Stepping back in time


The horror attic clean-out has begun. Husband started the job while I was transporting the chooks to Port Stephens. He sent me a photograph of a little gem that he unearthed: the youngest’s first report card, from her New York Montessori school days.

The message he attached said: “Recognise this little girl? I do.”

The youngest was only two at the time, but he’s right, it’s remarkable how much a child’s character has already formed at such an early age.

The report described her as a “friendly, happy and cooperative child” who “maintains a positive mood throughout most of the day” and is “sweet and gentle with her peers”.

It went on to say she was “very active physically” and “likes to run, jump and dance” and is “very independent”.

All those things are so true of her now. Even when she was battling a horror flu last week, her smile was never far away. As for the physically active aspect, her obsession with skipping shows that’s still her bag.

Yesterday I unearthed a plastic folder containing my primary school report cards and got to take a walk down my own childhood memory lane.

Recognise this little girl? I do.

I adored my year 3 teacher, Mrs Malinowski. She was like a second grandmother to me and I was heartbroken to leave her. I remember my second biggest obsession being the Scholastic Book Club. Oh how I loved that monthly catalogue (my fondness for catalogues persists to this day). Mrs Mal kept it short and sweet on my report: “Excellent results from a conscientious student.”

In 4C, I reached my scholarly peak under the tutelage of Mr Coombes, who gave me the nickname “The Walking Dictionary” and made me his teacher’s assistant in class. I remember him being mercilessly teased by kids when he lost his hair during cancer treatment – even at that young age I was mortified by the cruelty of the children. Mr Coombes gave me four A+ marks, which I was extremely stoked about because it was more than the gorgeous and talented Susan Bailey got (poor Susan lost a battle with cancer a few years back, come to think of it). Mr Coombes wrote: “Alana has achieved exceptional results in all aspects of her school work. Because of her literary maturity Alana has made many invaluable contributions to the class, both orally and in the written form.”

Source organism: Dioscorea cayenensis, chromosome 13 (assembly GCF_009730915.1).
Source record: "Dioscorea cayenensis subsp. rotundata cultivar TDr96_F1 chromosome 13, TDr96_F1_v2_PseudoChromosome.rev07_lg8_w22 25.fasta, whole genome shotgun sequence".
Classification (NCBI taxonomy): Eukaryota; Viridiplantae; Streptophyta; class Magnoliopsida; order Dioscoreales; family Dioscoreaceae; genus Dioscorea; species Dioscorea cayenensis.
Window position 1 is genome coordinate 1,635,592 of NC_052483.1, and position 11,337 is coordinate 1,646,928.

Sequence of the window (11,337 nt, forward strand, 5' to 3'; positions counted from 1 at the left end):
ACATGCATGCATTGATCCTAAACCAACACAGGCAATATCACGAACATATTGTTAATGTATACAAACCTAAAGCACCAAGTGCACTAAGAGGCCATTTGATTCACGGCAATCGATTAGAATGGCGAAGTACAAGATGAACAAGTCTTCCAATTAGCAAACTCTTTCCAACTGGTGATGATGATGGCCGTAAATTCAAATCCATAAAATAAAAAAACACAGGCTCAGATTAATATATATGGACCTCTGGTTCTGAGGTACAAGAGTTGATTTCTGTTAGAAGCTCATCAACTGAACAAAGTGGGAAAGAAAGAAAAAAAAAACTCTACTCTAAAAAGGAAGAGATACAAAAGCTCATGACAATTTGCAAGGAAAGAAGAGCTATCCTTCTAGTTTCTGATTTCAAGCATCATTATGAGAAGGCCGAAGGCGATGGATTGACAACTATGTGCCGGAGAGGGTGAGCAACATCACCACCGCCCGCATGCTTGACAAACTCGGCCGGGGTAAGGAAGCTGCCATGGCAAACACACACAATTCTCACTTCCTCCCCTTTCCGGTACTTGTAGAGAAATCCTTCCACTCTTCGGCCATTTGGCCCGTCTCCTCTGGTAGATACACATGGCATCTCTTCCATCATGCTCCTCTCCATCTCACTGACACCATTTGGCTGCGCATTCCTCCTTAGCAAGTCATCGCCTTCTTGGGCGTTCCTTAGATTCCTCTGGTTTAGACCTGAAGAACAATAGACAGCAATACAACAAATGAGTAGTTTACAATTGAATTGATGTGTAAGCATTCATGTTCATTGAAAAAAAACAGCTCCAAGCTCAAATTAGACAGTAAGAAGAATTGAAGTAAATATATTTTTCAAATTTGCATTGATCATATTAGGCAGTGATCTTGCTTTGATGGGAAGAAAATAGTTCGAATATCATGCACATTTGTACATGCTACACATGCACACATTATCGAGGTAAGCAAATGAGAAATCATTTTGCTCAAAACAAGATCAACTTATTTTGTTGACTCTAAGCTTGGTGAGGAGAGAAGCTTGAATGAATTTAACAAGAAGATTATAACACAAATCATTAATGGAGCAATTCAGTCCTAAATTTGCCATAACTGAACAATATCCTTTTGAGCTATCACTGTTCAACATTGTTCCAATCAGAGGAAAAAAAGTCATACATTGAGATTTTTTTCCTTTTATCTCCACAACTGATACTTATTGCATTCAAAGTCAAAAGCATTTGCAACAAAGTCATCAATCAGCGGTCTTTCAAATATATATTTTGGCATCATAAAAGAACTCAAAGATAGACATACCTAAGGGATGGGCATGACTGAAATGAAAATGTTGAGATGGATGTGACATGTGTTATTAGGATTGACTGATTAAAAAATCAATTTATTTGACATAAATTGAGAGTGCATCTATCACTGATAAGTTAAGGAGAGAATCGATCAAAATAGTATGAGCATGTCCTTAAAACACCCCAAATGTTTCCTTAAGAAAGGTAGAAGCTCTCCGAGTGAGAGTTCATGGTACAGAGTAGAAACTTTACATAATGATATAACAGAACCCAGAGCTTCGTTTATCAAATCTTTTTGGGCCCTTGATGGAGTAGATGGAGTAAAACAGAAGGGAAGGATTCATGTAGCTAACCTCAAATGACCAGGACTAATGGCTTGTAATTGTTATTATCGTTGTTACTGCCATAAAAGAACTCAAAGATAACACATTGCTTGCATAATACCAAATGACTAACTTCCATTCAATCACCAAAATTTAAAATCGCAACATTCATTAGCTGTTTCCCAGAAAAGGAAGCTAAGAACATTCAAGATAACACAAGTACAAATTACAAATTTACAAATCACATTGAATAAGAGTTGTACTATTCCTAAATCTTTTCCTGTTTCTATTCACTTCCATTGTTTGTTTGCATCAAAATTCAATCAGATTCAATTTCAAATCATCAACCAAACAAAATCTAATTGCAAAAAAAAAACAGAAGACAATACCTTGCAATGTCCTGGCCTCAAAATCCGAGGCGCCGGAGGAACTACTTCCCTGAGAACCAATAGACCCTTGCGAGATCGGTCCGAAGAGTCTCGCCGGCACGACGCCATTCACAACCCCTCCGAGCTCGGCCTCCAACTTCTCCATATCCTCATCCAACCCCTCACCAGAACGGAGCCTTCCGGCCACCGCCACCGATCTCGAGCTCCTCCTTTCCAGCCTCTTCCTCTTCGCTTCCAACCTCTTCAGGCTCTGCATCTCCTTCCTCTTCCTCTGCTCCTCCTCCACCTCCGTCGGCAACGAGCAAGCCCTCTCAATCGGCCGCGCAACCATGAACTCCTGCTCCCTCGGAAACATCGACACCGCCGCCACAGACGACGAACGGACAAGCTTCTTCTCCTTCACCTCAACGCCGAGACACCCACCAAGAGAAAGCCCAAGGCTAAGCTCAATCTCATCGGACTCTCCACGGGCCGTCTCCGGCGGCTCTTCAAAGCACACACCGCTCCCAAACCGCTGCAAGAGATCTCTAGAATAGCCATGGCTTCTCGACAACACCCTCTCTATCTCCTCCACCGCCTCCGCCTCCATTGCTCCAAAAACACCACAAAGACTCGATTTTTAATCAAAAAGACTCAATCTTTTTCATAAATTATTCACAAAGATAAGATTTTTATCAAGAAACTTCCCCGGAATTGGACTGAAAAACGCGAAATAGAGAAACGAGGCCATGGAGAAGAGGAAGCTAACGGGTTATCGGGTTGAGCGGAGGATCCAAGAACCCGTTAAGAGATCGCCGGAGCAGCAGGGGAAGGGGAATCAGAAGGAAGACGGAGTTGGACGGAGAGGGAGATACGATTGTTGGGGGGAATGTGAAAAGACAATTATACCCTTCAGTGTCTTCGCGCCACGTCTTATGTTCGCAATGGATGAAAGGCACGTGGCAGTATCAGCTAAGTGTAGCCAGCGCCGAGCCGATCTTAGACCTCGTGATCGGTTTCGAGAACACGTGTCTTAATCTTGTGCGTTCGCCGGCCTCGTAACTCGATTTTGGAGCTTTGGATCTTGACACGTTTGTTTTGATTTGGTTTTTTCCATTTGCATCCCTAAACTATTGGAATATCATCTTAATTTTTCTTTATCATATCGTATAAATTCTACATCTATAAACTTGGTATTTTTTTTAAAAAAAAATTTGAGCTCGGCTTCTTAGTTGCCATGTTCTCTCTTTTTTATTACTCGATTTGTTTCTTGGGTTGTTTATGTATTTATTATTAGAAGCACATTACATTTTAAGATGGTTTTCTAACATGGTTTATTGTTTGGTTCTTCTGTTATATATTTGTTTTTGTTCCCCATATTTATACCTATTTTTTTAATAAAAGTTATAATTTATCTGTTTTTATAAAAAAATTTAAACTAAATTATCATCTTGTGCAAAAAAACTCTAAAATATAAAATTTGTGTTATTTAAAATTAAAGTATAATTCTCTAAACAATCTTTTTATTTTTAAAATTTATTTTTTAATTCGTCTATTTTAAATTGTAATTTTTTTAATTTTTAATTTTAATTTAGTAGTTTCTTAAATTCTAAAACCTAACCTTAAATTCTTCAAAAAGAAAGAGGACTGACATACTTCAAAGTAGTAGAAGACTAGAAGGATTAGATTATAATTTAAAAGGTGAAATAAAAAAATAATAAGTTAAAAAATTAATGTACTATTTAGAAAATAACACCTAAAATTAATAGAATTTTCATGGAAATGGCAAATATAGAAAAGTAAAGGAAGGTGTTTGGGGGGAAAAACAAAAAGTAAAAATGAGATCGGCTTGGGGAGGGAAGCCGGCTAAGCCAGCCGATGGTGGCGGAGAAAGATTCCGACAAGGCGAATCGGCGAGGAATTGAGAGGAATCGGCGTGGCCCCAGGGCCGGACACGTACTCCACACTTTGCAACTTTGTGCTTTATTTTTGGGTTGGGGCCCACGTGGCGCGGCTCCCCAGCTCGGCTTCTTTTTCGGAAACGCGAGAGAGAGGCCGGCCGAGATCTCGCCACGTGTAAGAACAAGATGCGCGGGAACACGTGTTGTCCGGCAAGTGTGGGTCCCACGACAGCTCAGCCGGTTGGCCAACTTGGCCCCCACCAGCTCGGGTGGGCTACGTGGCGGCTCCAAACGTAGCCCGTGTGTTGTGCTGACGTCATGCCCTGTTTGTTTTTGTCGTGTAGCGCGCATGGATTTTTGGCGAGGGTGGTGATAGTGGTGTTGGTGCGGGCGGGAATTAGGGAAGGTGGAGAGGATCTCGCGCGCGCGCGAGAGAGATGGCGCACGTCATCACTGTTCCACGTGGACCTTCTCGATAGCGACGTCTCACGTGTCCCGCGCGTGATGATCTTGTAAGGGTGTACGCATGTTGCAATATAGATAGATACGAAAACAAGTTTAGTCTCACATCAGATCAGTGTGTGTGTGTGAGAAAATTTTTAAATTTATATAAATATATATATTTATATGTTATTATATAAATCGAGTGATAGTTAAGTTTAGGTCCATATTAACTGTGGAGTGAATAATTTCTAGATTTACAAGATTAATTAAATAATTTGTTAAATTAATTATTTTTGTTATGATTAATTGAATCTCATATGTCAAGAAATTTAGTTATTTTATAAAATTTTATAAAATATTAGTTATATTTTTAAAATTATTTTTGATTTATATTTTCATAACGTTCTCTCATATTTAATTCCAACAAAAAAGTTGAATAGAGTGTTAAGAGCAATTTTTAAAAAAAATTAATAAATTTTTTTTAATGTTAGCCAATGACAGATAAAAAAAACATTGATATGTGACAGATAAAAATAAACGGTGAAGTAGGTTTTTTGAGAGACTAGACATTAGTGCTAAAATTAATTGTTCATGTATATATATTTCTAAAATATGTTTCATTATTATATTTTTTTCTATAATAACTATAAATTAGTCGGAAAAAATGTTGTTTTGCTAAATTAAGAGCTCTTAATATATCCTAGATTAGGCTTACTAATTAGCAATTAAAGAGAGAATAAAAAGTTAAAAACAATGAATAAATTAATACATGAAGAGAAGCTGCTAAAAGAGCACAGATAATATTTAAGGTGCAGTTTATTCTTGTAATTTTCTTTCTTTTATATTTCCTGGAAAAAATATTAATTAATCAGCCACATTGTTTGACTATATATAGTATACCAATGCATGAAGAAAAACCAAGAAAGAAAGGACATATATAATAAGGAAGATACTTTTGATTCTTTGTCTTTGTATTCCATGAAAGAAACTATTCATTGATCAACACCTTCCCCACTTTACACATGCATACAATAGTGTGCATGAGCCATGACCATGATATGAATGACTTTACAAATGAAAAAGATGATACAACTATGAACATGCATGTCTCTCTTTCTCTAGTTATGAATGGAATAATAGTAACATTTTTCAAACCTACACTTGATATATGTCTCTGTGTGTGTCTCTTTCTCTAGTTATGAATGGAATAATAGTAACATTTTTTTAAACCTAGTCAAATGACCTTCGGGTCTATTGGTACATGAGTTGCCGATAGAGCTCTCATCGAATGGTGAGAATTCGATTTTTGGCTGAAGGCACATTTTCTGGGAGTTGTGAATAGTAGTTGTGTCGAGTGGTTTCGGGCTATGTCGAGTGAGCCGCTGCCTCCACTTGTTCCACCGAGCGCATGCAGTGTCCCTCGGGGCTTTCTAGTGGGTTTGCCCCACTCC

My fondness for the written word was evident way back then so I have no idea why I wanted to be a pharmacist when I grew up – to please my science-degree-holding dad, I think.

I didn’t click with my year 5 teacher, Mrs Watson. I thought she was old and mean, especially when she tried to make me switch from writing with my left and to my right. Hello, it was the ’70s, not the ’50s. She grudgingly gave me lots of As, but stiffly wrote: “Alana doesn’t seem as interested in the mathematical subjects as the language subjects. However she is making satisfactory progress.”

Me and maths were never going to be a thing. Case in point: my terror when the tax department called.

I’ll always cherish my year 6 teacher, Mr King, for teaching me Jabberwocky. The other snippets I remember about year 6 are smelling garlic for the first time on the breath of Helen, my Greek desk mate, and sneaking into Mr King’s storeroom to find out the results of my IQ test. Sadly it was lower than my friend Megz. Damn her. Mr King – who never discovered my crime – wrote in my report card: “A quiet, hardworking lass, Alana shows a special language ability with a very wide vocabulary.”

(You can never trust the quiet ones.)

Funnily enough, those exact words could be written about my eldest, who shares my quietness, wide vocab and titian tresses. Mind you, something we don’t share from primary school is our stature. I recall still proudly squeezing into a size 6 singlet and weighing around 34 kilos when I was a year older than she is now.  But Husband informed me yesterday after a visit to the doctor that the eldest is 161cm tall and weighs 50 kilos, which sounds more like me at 21.

Blardy hell!

There were plenty of cards and messages between Husband and I in the attic as well, threatening to mess with my head. But I’ve stepped away from the teary ledge I was teetering on earlier in the week. So my main thought was: who the hell were that couple? I didn’t recognise them at all.

Who was your favourite teacher in primary school?

Song of the day: Kylie Minogue “Step back in time”



13 thoughts on “Stepping back in time

  1. u were lucky… i had mrs watson (remember dorrie & her deafening dummies??) in yr 3 & 5… mr coombes was the shining light between 2 horrid years… i remember the question ‘how do u spell…?’ & he always said ‘ask alana’… lol… i sooo wanted to b in mr kings class… relegated to the lowest coz my parents wouldnt repeat me (or thats their conspiracy theory)…

    • I arrived at Belair in Year 5 and only remember my year 6 teach Miss Stevenson. I thought she was soo mean because she would make us sit with our hands on our heads for ever “oh the pain”. I remember Mr. Coombes nicknamed me “Smiley” every time he walked past me and to this day I still get that nickname from various people.

  2. I’d love to be able to say Mrs King but the best thing about her was that we had penpals in your class and got to do an exchange visit to a school with trees and grass!
    My favourite was Mrs O’Meley though she left half way through year 5 and we got a teacher who shouted so much he was known as Megaphone Mahony!

  3. Ah, Belair. Brought back memories of taking my daughter to buy the uniform to start kindergarten there. No way, was she going to wear a ‘gween’ dress, lol. She still hates green.

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